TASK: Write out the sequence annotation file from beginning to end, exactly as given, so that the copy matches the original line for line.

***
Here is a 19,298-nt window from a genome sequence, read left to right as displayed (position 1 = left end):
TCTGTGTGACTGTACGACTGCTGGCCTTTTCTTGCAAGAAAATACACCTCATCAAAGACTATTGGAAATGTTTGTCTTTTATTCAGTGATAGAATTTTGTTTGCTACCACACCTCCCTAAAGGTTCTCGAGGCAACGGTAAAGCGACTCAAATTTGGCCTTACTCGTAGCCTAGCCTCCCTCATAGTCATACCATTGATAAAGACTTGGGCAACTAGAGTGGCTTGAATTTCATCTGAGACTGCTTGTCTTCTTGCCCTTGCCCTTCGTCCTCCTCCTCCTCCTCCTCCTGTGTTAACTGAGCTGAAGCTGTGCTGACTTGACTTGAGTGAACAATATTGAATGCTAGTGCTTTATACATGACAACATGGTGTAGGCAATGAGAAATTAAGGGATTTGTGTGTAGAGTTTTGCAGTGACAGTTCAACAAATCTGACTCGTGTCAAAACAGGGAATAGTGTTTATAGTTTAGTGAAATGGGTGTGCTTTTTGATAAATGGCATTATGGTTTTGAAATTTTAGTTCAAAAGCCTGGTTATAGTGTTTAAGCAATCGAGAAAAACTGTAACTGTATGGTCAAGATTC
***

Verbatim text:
Here is a 19,298-nt window from a genome sequence, read left to right as displayed (position 1 = left end):
TCTGTGTGACTGTACGACTGCTGGCCTTTTCTTGCAAGAAAATACACCTCATCAAAGACTATTGGAAATGTTTGTCTTTTATTCAGTGATAGAATTTTGTTTGCTACCACACCTCCCTAAAGGTTCTCGAGGCAACGGTAAAGCGACTCAAATTTGGCCTTACTCGTAGCCTAGCCTCCCTCATAGTCATACCATTGATAAAGACTTGGGCAACTAGAGTGGCTTGAATTTCATCTGAGACTGCTTGTCTTCTTGCCCTTGCCCTTCGTCCTCCTCCTCCTCCTCCTCCTGTGTTAACTGAGCTGAAGCTGTGCTGACTTGACTTGAGTGAACAATATTGAATGCTAGTGCTTTATACATGACAACATGGTGTAGGCAATGAGAAATTAAGGGATTTGTGTGTAGAGTTTTGCAGTGACAGTTCAACAAATCTGACTCGTGTCAAAACAGGGAATAGTGTTTATAGTTTAGTGAAATGGGTGTGCTTTTTGATAAATGGCATTATGGTTTTGAAATTTTAGTTCAAAAGCCTGGTTATAGTGTTTAAGCAATCGAGAAAAACTGTAACTGTATGGTCAAGATTC